As an animist and Palero, I see all life as being sacred.  Which is why, for me, absolutely nothing goes to waste.  Everything has value, from the blood that’s shed, to the meat that’s eaten, to the skulls and bones that’re left behind.  The processes of death, decay and rot are just as sacred, and just as infused with life and potential.  Witnessing and working with these processes is deeply influential to understanding the workings of life itself, and is far from what most people would see as “morbid” or “depressing”.

Originally posted on: http://alchemicallion.tumblr.com/post/119705030111/so-spring-is-finally-here-which-means-its-time

On Working With the Relics of the Dead

Working with the parts and relics of the deceased in a spiritual fashion is a form of ecstatic union, connecting on a deeper level with the underlying spiritual current permeating what most conceive as “reality” (Kalunga is what would come to mind to the Palo practitioner).  At its most superficial I’d describe it as a form of psychometry, but what it really is is taking on the role of the psychopomp.  That itself takes on different manifestations, however.  A dog and a crow are both psychopomps, but both are shaped differently from one another and behave and function in their own unique fashions.  This also largely depends on who you are and what you are working with.  Not everyone is capable of being a psychopomp.  Taking on such a task without the mental or spiritual fortitude can manifest itself in mental imbalance, among other unpleasant things.  I’ve seen this numerous times over the course of years in my work with the dead, but I’m not here to tell stories of specifics, but to offer a general idea of what this kind of work entails, and the job I perform personally.

What do I mean when I say “relics of the dead”?  This could count as anything that is left behind at the moment of death, or relating in some way to the passing of an animal (be it human or nonhuman).  Similar to the Catholic understanding of relics, these take primary and secondary forms.  A primary relic would be the skin, hair, bone, nail or any other physical remnant of the direct body.  A secondary relic would be various items such as pieces of clothing, reliquaries, graveyard dirt and so on.  I’ve worked with relics of all kinds: animal bone, skin, blood, soft tissue, crematory ash, graveyard dirt, and numerous other items.  Each of these things have different attributes, spiritual imprinting, and function.  To keep things simple, I’ll start with the differences in spiritual function between animal bone and animal skin.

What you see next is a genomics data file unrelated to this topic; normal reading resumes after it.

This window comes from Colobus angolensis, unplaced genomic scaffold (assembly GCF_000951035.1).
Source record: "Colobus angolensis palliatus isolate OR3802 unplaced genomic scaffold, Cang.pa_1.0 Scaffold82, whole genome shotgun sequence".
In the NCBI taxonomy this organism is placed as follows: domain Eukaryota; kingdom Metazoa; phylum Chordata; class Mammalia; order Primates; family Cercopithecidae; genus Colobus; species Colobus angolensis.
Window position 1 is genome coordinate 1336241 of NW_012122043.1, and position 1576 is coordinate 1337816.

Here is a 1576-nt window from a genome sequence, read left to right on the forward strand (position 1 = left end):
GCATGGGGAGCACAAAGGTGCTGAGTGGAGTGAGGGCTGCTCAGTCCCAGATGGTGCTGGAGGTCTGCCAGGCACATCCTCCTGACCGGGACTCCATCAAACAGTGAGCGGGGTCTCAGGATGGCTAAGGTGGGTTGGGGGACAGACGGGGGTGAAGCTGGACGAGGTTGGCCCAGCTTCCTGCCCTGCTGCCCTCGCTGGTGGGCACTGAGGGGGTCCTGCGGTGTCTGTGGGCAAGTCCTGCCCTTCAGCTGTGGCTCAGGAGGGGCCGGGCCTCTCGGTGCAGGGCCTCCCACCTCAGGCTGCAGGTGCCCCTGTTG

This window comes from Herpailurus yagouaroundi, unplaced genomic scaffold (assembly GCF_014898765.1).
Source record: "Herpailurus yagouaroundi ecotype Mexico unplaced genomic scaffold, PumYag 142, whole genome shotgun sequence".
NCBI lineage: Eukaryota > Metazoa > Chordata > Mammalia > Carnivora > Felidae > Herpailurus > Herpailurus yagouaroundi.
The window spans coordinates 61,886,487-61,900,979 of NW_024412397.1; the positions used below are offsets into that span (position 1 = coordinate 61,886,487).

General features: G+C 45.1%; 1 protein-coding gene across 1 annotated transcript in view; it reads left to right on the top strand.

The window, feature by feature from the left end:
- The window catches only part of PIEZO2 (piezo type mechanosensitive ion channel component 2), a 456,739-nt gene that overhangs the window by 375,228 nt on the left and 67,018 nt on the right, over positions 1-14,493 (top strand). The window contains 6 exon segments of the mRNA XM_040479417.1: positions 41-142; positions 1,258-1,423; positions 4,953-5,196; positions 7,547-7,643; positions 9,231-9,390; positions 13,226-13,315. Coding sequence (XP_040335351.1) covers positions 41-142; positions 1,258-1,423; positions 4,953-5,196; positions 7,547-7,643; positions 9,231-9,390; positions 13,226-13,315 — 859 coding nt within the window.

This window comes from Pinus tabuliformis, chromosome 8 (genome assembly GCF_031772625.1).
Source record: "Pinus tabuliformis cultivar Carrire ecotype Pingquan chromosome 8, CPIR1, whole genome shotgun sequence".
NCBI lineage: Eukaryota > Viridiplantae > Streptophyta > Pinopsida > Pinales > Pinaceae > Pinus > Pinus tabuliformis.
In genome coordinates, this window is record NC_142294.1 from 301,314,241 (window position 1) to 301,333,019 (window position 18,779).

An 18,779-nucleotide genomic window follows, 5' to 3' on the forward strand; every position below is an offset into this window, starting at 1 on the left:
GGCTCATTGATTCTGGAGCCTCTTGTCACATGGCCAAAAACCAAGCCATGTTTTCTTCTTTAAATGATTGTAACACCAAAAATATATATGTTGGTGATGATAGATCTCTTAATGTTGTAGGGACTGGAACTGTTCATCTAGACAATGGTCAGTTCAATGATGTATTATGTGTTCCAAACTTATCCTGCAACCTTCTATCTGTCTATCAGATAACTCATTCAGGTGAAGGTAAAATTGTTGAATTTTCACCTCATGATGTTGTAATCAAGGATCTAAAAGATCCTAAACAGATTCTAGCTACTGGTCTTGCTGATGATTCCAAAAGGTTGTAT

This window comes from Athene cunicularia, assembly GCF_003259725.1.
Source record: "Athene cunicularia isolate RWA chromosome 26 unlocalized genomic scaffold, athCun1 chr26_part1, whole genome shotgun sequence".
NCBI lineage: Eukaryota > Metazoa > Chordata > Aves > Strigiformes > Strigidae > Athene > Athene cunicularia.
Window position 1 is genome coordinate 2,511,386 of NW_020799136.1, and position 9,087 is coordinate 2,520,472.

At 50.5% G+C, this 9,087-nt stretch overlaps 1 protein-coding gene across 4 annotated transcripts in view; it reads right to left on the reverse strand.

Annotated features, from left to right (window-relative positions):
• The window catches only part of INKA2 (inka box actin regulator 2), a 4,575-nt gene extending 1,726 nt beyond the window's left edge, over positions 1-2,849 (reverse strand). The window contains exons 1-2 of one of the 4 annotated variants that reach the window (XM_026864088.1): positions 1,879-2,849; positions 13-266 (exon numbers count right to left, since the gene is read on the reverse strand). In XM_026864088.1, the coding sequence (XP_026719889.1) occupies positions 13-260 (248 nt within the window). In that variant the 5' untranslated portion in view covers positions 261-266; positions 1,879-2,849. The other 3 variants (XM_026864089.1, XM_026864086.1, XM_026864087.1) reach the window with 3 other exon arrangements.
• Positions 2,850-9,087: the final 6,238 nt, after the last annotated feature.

In my long experience, the deepest and longest-lasting spiritual connection one can find is within bone, particularly the skull.  While fur and leather and soft tissue decays and dissolves, bone will endure for much longer and serves as a lasting foundation and record of the animal (whether human or nonhuman) that once lived.  Numerous animistic cultures and spiritual traditions throughout the world make use of the skull as the primary focal point for spirit and for the personalities, thoughts and perceptions of the once-living animal.  It is the sum total of all wisdom, knowledge, experience and sensation, which is why skulls were so revered and held highest of all the remains of the dead in numerous animist cultures and societies. In Regla de Palo, skulls make up a very important part of various ritual workings and spiritual tech.  This has been the basic premise for a great many headhunter societies whose primary goal was to capture the head of the enemy and gain control over the fallen enemy’s soul.  The bones and particularly the skulls of the ancestors received similar preparation and treatment.  An example of this is the story of Odin and Mimir, when Odin preserves the head of the fallen sage through the use of various herbs and incantations, seating the soul within the decapitated head and accessing the wisdom and memory within.  The severed head proffers wisdom and knowledge to Odin.